The Earth’s radiation balance and its representation in CMIP5 models


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Gert.Koenig-Langlo [ at ] awi.de

Abstract

The genesis and evolution of Earth’s climate is largely regulated by the global energy balance. Despite the central importance of the global energy balance for the climate system and climate change, substantial uncertainties still exist in the quantification of its different components, and its representation in climate models. While the net radiative energy flow in and out of the climate system at the top of atmosphere is known with considerable accuracy from new satellite programs such as CERES, much less is known about the energy distribution within the climate system and at the Earth surface. Accordingly, the quantification of the global energy balance has been controversially disputed in the past. Here we review this discussion and make an attempt to put additional constraints on the components with largest uncertainties. In addition to satellite observations, we thereby make extensive use of the growing number of surface observations to constrain the global energy balance not only from space, but also from the surface. We combine these observations with the latest modeling efforts performed for the 5th IPCC assessment report (CMIP5) to infer best estimates for the global mean surface radiative components. Our analyses favor global mean downward surface solar and thermal radiation values near 185 and 342 Wm-2, respectively, which are most compatible with surface observations. These estimates are lower and higher, respectively, than in many previous assessments, including those presented in previous IPCC reports. It is encouraging that our estimates, which make full use of the information contained in the surface networks, coincide within 2 Wm-2 with the latest satellite-derived estimates (Stephens et al. 2012, Kato et al. submitted to J. Climate), which are completely independently determined. Combining our above estimates with an estimated global mean surface absorbed solar radiation and thermal emission of 161 Wm-2 and 397 Wm-2, respectively, results in 106 Wm-2 of surface net radiation globally available for distribution amongst the non-radiative surface energy balance components. The 23 CMIP5 models investigated in this study overestimate the downward solar and underestimate the downward thermal radiation, both by 5-10 Wm-2 on average. Thus, the CMIP5 models nevertheless simulate an adequate global mean surface net radiation, by error compensation in their downward solar and thermal components. This also suggests that, globally, the simulated surface sensible and latent heat fluxes, around 20 and 85 Wm-2 on average, state realistic values. The findings of this study are compiled into a new global energy balance diagram, and may be able to reconcile currently disputed inconsistencies between global mean energy and water cycle estimates. The study is published online in Climate Dynamics. Wild, M., Folini, D., Schär, C., Loeb, N., Dutton, E.G., and König-Langlo, G., 2013: The global energy balance from a surface perspective, Clim. Dyn., published online. Doi:10.1007/s00382-012-1569-8.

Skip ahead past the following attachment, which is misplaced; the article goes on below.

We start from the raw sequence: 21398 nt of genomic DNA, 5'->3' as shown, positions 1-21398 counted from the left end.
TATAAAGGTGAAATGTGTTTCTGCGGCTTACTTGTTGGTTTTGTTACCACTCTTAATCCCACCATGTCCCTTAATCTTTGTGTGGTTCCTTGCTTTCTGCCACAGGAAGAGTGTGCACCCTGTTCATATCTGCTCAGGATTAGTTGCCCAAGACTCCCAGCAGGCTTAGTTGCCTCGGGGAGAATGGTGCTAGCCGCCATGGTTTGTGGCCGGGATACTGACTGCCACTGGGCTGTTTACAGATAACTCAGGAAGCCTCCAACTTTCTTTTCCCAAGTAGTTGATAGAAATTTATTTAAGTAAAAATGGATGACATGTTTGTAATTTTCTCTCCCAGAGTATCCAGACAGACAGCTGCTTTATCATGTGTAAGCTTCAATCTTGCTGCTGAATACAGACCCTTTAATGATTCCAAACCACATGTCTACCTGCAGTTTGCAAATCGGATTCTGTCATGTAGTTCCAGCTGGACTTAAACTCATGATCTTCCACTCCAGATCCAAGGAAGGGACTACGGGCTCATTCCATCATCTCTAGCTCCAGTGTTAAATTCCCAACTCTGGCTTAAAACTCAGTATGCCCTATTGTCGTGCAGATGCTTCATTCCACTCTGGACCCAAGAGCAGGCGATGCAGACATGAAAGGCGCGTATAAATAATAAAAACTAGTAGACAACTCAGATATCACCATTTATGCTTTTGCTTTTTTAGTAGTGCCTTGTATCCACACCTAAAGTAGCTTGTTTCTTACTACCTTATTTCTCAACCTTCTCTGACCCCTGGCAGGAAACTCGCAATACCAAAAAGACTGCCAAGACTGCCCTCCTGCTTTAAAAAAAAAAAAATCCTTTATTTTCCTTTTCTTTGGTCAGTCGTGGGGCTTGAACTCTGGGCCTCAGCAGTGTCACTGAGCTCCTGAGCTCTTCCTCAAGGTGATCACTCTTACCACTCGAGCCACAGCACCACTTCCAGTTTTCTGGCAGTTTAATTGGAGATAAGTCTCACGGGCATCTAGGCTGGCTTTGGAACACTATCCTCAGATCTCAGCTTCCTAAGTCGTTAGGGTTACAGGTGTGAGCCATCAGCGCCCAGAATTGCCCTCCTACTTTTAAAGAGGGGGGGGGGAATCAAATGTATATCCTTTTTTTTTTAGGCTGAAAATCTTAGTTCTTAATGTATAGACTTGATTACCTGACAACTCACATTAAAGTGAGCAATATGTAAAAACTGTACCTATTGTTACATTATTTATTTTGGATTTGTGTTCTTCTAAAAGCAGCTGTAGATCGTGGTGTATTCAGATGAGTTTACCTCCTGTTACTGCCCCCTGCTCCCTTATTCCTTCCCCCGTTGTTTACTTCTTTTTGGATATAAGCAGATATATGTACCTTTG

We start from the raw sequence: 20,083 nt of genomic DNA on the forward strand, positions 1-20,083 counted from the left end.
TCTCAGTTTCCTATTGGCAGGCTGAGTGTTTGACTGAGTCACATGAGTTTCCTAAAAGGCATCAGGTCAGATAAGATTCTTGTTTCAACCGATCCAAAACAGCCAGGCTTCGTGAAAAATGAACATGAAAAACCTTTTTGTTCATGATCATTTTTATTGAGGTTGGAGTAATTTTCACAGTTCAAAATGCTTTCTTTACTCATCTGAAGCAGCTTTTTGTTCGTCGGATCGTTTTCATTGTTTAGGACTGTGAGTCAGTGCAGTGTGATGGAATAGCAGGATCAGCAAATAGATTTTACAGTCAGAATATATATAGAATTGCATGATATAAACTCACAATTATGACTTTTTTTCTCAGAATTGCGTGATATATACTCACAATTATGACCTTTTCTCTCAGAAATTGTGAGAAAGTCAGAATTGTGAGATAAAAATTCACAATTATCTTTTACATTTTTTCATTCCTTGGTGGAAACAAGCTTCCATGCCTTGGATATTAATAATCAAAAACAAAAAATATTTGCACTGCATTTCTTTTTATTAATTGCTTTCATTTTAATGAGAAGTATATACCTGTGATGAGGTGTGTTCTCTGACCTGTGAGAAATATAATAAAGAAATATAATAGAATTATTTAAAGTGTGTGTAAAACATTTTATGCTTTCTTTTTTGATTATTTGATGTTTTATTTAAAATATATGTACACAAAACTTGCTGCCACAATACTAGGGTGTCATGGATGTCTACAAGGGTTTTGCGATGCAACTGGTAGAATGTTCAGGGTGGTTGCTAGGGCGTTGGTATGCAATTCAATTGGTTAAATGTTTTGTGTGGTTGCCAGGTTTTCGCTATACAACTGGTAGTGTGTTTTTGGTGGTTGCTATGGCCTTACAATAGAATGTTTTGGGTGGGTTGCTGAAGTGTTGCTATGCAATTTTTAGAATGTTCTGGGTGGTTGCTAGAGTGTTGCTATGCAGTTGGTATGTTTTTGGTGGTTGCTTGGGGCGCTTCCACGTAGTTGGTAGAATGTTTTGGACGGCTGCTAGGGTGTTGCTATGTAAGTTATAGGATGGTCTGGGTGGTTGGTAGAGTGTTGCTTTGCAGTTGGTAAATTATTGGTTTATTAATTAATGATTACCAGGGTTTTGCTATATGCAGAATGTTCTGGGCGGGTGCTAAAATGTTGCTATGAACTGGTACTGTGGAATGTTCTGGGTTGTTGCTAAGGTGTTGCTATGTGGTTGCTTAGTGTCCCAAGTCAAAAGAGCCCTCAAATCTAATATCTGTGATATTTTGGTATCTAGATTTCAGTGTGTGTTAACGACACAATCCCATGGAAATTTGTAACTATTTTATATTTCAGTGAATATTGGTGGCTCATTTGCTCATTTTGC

Item Type
Conference (Talk)
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Research Networks
Peer revision
Not peer-reviewed
Publication Status
Published
Event Details
EGU General Assembly 2013, 01 Apr 2013 - 01 Jan 1970.
Eprint ID
35281
Cite as
Wild, M. , Folini, D. , Schär, C. , Loeb, N. , Dutton, E. G. and König-Langlo, G. (2013): The Earth’s radiation balance and its representation in CMIP5 models , EGU General Assembly 2013, April 2013 - unspecified .


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